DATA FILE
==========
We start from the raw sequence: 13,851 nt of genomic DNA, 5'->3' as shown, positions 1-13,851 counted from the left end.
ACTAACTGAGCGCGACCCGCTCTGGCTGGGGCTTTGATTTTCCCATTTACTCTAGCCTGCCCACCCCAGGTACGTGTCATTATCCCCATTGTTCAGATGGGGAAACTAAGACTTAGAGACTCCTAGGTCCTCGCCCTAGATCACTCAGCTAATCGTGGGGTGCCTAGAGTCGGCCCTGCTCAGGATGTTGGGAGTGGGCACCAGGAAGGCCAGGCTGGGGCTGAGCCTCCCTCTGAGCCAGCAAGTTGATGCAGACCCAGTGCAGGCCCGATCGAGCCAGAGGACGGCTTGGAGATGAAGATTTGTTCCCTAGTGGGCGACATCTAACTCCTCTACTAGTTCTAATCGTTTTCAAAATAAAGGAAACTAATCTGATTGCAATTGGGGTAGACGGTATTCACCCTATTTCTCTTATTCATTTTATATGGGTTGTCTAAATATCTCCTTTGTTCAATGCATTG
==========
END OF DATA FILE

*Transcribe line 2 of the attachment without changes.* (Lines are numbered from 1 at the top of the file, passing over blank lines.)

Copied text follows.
ACTAACTGAGCGCGACCCGCTCTGGCTGGGGCTTTGATTTTCCCATTTACTCTAGCCTGCCCACCCCAGGTACGTGTCATTATCCCCATTGTTCAGATGGGGAAACTAAGACTTAGAGACTCCTAGGTCCTCGCCCTAGATCACTCAGCTAATCGTGGGGTGCCTAGAGTCGGCCCTGCTCAGGATGTTGGGAGTGGGCACCAGGAAGGCCAGGCTGGGGCTGAGCCTCCCTCTGAGCCAGCAAGTTGATGCAGACCCAGTGCAGGCCCGATCGAGCCAGAGGACGGCTTGGAGATGAAGATTTGTTCCCTAGTGGGCGACATCTAACTCCTCTACTAGTTCTAATCGTTTTCAAAATAAAGGAAACTAATCTGATTGCAATTGGGGTAGACGGTATTCACCCTATTTCTCTTATTCATTTTATATGGGTTGTCTAAATATCTCCTTTGTTCAATGCATTG